Music competitions are key events in international music and vital catalysts in the professional development of gifted young artists, in bringing them to world attention and in connecting them to the concert scene, but cultural bridges can also be built at international competitions. These thoughts were voiced at a press conference heralding the Bartók World Competition and Festival in the Sir Georg Solti Chamber Hall of the Liszt Academy on 6 December 2016. The event, positioned in the elite league of top international music competitions, is intended not only as an instrumental review announced every other year in a different category; according to plans, it is also a festival attracting world attention augmented with a composers’ competition plus musicology symposium built around the oeuvre of Bartók, as well as offering programmes of interest to the general public.
In his speech, Dr. Péter Hoppál said that the Bartók World Competition and Festival planned for September 2017 would be a worthy coda to the Bartók Year. The state secretary for culture added that the government was sponsoring this inaugural event to the tune of HUF 160 million and a maintainer’s decision concerning the long-term future of the competition was under review. At the end of his speech Péter Hoppál congratulated the Liszt Academy, stating that the institution had enhanced the cultural prestige and attraction of Hungary through the regular organization of premium quality international competitions and contributed to the development of cultural tourism and culture consumption in Hungary.Dr. Andrea Vigh said: “Bartók is at home here.” Bartók’s music is universal, its significance is global, yet his mother tongue and musical roots are tied to Hungary, and the Liszt Academy, as the former ‘home’ of Bartók, has an obligation to cherish his oeuvre and deepen the meaning and significance of Bartók’s music at international level. The president of the Liszt Academy emphasized that, through its complexity, the Bartók World Competition and Festival intended to differentiate itself from all other competitions.
(Photo: Liszt Academy / István Fazekas)
The idea of the Bartók World Competition and Festival came from Dr. Andrea Vigh. The professional concept of the competition was worked out by the Liszt Academy leadership under the artistic direction of the president, while the foremost violin professors of the institution compiled the material for the first competition announced for violinists. Imre Szabó Stein, communications chief of the Liszt Academy, is responsible for the development of the format, the origination of the competition’s creative concept, image, publication and marketing portfolio, the drafting and implementation of the complete communications strategy, while the arrangement of the competition project and organizational tasks are overseen by programme director András Csonka. On the basis of the decision of the government of Hungary, the Bartók World Competition and Festival is organized by the Liszt Academy with the support of the Ministry of Human Capacities.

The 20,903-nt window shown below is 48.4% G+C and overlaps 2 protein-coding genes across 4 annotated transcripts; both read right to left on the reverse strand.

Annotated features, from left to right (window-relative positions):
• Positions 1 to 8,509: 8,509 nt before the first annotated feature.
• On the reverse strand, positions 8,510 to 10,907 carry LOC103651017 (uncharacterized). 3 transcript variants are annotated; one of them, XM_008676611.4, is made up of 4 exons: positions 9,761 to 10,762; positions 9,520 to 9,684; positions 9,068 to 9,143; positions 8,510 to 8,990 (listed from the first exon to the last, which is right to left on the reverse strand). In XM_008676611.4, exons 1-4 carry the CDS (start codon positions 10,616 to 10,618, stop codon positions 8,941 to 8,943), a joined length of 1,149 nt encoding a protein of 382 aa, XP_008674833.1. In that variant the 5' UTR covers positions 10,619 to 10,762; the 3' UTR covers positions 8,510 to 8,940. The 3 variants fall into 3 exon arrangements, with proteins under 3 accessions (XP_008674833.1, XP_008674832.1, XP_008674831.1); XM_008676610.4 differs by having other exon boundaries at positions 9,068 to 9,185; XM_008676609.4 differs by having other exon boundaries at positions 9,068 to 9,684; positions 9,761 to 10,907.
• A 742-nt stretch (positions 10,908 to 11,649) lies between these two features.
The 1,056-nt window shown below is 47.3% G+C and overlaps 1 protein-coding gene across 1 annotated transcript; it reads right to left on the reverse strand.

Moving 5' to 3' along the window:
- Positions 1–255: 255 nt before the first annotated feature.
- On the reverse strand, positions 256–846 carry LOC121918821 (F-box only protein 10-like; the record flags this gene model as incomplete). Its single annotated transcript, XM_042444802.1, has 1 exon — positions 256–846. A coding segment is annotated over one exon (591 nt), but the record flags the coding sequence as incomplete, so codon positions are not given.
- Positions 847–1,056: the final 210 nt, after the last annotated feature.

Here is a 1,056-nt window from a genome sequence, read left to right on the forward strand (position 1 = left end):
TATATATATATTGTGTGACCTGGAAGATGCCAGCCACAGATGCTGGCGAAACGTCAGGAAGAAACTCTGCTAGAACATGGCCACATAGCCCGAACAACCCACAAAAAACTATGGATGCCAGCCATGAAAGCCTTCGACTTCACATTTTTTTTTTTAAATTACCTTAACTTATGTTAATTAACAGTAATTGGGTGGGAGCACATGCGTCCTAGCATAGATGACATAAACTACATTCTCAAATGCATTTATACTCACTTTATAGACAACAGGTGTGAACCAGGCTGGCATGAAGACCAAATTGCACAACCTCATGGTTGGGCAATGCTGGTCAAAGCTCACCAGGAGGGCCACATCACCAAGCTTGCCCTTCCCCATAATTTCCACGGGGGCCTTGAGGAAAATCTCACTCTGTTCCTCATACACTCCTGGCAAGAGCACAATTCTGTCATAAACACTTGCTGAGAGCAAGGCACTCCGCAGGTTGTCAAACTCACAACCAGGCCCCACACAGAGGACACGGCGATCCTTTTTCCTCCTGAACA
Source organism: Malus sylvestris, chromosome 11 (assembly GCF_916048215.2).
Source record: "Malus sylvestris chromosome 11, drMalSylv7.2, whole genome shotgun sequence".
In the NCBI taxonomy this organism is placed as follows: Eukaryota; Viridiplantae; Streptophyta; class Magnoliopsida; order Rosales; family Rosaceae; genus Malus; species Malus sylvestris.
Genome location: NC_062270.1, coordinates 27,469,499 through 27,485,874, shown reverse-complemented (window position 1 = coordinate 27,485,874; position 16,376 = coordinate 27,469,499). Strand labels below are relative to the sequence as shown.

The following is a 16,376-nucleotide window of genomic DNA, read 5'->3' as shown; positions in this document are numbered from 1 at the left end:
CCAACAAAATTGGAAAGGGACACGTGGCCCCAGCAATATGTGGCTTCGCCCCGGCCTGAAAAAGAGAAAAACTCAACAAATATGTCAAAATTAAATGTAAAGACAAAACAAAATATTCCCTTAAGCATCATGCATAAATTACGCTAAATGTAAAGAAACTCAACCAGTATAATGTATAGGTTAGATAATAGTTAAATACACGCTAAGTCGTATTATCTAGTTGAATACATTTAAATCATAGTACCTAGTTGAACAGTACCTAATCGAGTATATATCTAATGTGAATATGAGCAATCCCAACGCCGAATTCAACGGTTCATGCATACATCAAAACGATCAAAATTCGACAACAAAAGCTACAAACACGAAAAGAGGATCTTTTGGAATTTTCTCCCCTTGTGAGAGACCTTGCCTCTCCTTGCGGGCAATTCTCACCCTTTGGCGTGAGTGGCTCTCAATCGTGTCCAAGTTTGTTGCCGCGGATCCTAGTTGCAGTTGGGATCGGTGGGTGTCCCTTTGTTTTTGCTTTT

The Liszt Academy also organizes an international series of programmes in the framework of Bartók Year. Intensive educational and concert programmes involving teachers and students of partner institutions were arranged in cooperation with the Ministry of Foreign Affairs and Trade and the Liszt Ferenc Academy of Music in Tokyo, Helsinki and Zagreb. Click here for further details of the plan of the series and its destinations.
International Violin Competition 2017
The Liszt Academy announces the first Bartók World Competition and Festival (10-17 September 2017) in the violin category. At the media event, András Csonka said that applications for the 2017 violin competition were being accepted from 6 December 2016. He went on to detail the various rounds, prizes, jury and repertoire of the contest.
(Photo: Liszt Academy / István Fazekas)
In the course of the five rounds of the international violin competition with total prize money exceeding €40,000, Bartók’s principal violin works will be performed. The first, virtual qualification round takes place on the basis of videos submitted to the competition website, then during the live rounds in the autumn organized at the Liszt Academy applicants initially play one movement from the first or second rhapsody by Bartók, plus a movement from Bach’s violin solo sonatas or partitas. In the semi-finals, competitors test their skills with a 30-minute programme made up from Bartók violin sonatas, the most significant sonatas from violin literature, as well as a virtuoso piece. Those six contestants making it through to the final must perform a Mozart violin concerto, and the ultimate ranking is decided in the finale in which the three best competitors perform concertos by Bartók, Beethoven, Brahms or Tchaikovsky together with the Hungarian Radio Symphony Orchestra under the baton of János Kovács.
Hungarians Vilmos Szabadi, Barnabás Kelemen and Tibor Tallián participate in the work of the jury, joined by distinguished foreign violinists and professors Salvatore Accardo, Qian Zhou, Ivan Zenaty, Krzysztof Wegrzyn, Joel Smirnoff and Takashi Shimizu, all of whom accepted the Liszt Academy invitation to sit on the jury.
Violinists under the age of 30 can apply to the competition by uploading three video excerpts. Deadline for applications is 26 March 2017, but those applying by 15 February are entitled to a 50% discount on the registration fee inasmuch as they get through to the live rounds in the autumn (only those passing the qualification stage have to pay the entry fee of €200). The precise repertoire list, all information and the online application form for the Bartók World Competition and Festival – International Violin Competition 2017 are available on the competition website at bartokworldcompetition.hu.
Musicology conference, composers’ competition and festival programmes